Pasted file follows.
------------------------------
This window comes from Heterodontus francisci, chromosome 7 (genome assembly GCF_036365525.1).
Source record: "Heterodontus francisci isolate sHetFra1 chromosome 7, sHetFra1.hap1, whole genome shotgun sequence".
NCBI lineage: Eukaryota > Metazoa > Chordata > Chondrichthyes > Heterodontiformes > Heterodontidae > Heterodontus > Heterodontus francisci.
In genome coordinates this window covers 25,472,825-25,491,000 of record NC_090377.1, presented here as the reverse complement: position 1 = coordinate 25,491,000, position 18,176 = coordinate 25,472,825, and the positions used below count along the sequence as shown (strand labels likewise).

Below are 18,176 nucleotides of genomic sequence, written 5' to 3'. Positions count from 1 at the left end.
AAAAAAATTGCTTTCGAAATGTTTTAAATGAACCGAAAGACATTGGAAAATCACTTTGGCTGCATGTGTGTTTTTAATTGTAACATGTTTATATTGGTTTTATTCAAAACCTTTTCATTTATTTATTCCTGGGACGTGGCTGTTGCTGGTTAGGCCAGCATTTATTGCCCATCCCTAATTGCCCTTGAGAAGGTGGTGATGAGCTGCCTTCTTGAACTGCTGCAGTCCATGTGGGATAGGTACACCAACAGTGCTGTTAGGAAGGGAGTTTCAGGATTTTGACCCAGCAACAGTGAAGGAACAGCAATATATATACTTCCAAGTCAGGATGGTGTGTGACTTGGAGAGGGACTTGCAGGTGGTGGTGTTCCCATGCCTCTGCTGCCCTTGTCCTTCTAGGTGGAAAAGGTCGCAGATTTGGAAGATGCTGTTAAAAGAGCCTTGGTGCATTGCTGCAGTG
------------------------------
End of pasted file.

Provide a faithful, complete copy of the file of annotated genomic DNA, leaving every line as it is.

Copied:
This window comes from Heterodontus francisci, chromosome 7 (genome assembly GCF_036365525.1).
Source record: "Heterodontus francisci isolate sHetFra1 chromosome 7, sHetFra1.hap1, whole genome shotgun sequence".
NCBI lineage: Eukaryota > Metazoa > Chordata > Chondrichthyes > Heterodontiformes > Heterodontidae > Heterodontus > Heterodontus francisci.
In genome coordinates this window covers 25,472,825-25,491,000 of record NC_090377.1, presented here as the reverse complement: position 1 = coordinate 25,491,000, position 18,176 = coordinate 25,472,825, and the positions used below count along the sequence as shown (strand labels likewise).

Below are 18,176 nucleotides of genomic sequence, written 5' to 3'. Positions count from 1 at the left end.
AAAAAAATTGCTTTCGAAATGTTTTAAATGAACCGAAAGACATTGGAAAATCACTTTGGCTGCATGTGTGTTTTTAATTGTAACATGTTTATATTGGTTTTATTCAAAACCTTTTCATTTATTTATTCCTGGGACGTGGCTGTTGCTGGTTAGGCCAGCATTTATTGCCCATCCCTAATTGCCCTTGAGAAGGTGGTGATGAGCTGCCTTCTTGAACTGCTGCAGTCCATGTGGGATAGGTACACCAACAGTGCTGTTAGGAAGGGAGTTTCAGGATTTTGACCCAGCAACAGTGAAGGAACAGCAATATATATACTTCCAAGTCAGGATGGTGTGTGACTTGGAGAGGGACTTGCAGGTGGTGGTGTTCCCATGCCTCTGCTGCCCTTGTCCTTCTAGGTGGAAAAGGTCGCAGATTTGGAAGATGCTGTTAAAAGAGCCTTGGTGCATTGCTGCAGTG